Red Kia EV6

What is traction control?

Traction control is designed to maintain your car’s grip on the road by reducing wheelspin. But what is traction control and how does it work?

By Gavin Braithwaite-Smith

Published: 13 October 2023

Most modern cars have traction control but what exactly is it and how do you know if your car has it? Our guide has the answers.

What is traction control?

Traction control is a safety system that works in the background to help your car grip the road surface. If you own a relatively new car, it will almost certainly have traction control. It has been mandatory on all new cars since 2014 and was fitted to most new cars for many years before that. Modern traction control systems work in collaboration with a wealth of other car safety features to help you drive safely, especially in slippery conditions.

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What does traction control do and how does it work?

A traction control system uses sensors to identify any slip or loss of grip between your car’s tyres and road surface when you’re accelerating. Without getting overly technical, if the car’s electronic control unit (ECU) senses that a wheel is spinning faster than the speed of the car, it takes action.

To do this, it reduces the power that the engine sends to the wheel, allowing it to slow down and regain grip. This is done with no input from you, although the dashboard’s traction control indicator will light up when the system is working.

Aside from that, you won’t know that the traction control system is in operation, although you might notice a slight drop in power.

What are the benefits of traction control?

The main benefit of traction control is that it helps your car’s tyres to grip the road when you accelerate. Without it there’s the risk of wheelspin, which means the tyre is no longer gripping the road, which could lead to a loss of control or prevent you from pulling out of a junction as quickly and safely as possible.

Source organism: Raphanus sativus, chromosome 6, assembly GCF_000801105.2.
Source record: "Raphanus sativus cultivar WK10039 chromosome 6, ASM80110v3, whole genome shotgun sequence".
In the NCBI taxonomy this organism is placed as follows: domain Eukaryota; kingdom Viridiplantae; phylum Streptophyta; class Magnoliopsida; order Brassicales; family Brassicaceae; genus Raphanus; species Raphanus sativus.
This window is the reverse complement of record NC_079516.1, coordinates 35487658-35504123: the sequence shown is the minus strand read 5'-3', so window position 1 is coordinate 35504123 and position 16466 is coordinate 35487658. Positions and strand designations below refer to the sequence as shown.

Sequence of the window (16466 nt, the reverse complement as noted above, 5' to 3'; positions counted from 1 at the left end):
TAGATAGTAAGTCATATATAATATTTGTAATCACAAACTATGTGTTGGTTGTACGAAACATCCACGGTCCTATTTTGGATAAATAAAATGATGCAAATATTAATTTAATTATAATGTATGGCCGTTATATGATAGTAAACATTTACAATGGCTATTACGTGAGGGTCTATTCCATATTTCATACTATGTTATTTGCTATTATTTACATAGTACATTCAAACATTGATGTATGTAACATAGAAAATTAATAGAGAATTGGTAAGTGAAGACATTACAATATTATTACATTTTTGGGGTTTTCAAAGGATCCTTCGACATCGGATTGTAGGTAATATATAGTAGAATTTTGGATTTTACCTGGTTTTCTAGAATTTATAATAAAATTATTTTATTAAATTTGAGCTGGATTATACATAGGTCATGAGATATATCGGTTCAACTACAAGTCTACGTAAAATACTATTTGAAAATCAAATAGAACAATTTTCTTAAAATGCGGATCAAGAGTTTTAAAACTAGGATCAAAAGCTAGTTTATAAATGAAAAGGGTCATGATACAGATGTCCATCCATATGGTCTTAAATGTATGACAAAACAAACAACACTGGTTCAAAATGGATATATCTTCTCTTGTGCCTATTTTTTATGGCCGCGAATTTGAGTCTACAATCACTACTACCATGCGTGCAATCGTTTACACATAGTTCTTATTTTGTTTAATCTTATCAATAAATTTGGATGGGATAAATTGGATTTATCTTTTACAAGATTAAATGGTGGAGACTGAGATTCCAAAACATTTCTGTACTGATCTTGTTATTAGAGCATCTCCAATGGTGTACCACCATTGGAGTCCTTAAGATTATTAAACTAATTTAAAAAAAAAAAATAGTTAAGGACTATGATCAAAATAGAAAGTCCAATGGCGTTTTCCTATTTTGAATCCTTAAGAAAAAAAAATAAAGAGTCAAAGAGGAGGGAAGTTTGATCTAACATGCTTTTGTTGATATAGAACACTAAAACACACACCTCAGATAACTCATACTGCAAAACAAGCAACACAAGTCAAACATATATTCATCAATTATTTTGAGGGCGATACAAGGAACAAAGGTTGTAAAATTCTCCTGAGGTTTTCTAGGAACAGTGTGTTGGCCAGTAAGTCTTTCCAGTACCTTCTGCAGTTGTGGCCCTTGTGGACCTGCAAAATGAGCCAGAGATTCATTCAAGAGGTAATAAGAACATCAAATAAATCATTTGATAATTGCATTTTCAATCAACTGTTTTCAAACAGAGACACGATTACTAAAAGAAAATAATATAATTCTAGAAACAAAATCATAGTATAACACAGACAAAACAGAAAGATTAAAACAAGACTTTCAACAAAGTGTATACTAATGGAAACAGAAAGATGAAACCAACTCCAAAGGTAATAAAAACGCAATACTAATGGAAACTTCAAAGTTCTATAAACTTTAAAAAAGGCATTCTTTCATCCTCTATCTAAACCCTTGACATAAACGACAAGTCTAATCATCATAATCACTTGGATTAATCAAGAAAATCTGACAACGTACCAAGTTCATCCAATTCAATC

Is traction control a safety feature in a car?

Yes, traction control is one of many driver assistance safety features found in most modern cars and many of these systems work together. While traction control helps stop wheelspin when you’re accelerating, it works with systems like electronic stability control (more on that in a bit) to help drivers maintain overall control of their cars, even in slippery conditions.

Do all cars have traction control?

The vast majority of used cars for sale have traction control. It was available for some cars as far back as the 1980s and has been fitted as standard to many cars since the late 1990s. Traction control became mandatory under European Union law on all new cars designed from 2011 and on all new cars sold from 2014.

The only exceptions are very low-volume cars made by independent manufacturers, such as Caterham Cars.

What’s the difference between traction control and electronic stability control?

You can think of electronic stability control (ESC) – also known as electronic stability programme (ESP) – as a more advanced version of traction control.

Whereas traction control only helps to reduce wheelspin under acceleration, ESP reduces the risk of a skid when a car slides across the surface of a road, such as if you enter a corner too quickly. ESC uses sensors and computer software to monitor the car’s movements – it can use the brakes on individual wheels and adjust engine power output to help you maintain or recover control if your car starts to skid.

ESP has been mandatory on all new cars sold in Europe since 2014, although many older cars also have it.